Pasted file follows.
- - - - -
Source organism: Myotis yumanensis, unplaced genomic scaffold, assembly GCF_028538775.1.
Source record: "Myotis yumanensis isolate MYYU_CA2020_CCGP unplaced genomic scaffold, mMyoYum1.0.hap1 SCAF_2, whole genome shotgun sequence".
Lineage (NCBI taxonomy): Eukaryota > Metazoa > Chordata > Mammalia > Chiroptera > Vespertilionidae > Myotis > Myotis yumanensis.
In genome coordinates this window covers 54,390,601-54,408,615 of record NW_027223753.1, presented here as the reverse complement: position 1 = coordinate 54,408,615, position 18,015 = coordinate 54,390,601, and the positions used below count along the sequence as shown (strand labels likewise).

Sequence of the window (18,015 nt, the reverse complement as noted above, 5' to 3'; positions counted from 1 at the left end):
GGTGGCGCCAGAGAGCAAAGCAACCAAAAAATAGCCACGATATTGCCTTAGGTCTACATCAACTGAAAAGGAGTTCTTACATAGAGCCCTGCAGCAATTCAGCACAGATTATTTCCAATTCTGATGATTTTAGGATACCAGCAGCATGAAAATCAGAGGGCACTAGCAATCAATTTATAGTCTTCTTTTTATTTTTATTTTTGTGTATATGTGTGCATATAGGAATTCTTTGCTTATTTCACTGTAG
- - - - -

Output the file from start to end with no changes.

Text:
Source organism: Myotis yumanensis, unplaced genomic scaffold, assembly GCF_028538775.1.
Source record: "Myotis yumanensis isolate MYYU_CA2020_CCGP unplaced genomic scaffold, mMyoYum1.0.hap1 SCAF_2, whole genome shotgun sequence".
Lineage (NCBI taxonomy): Eukaryota > Metazoa > Chordata > Mammalia > Chiroptera > Vespertilionidae > Myotis > Myotis yumanensis.
In genome coordinates this window covers 54,390,601-54,408,615 of record NW_027223753.1, presented here as the reverse complement: position 1 = coordinate 54,408,615, position 18,015 = coordinate 54,390,601, and the positions used below count along the sequence as shown (strand labels likewise).

Sequence of the window (18,015 nt, the reverse complement as noted above, 5' to 3'; positions counted from 1 at the left end):
GGTGGCGCCAGAGAGCAAAGCAACCAAAAAATAGCCACGATATTGCCTTAGGTCTACATCAACTGAAAAGGAGTTCTTACATAGAGCCCTGCAGCAATTCAGCACAGATTATTTCCAATTCTGATGATTTTAGGATACCAGCAGCATGAAAATCAGAGGGCACTAGCAATCAATTTATAGTCTTCTTTTTATTTTTATTTTTGTGTATATGTGTGCATATAGGAATTCTTTGCTTATTTCACTGTAG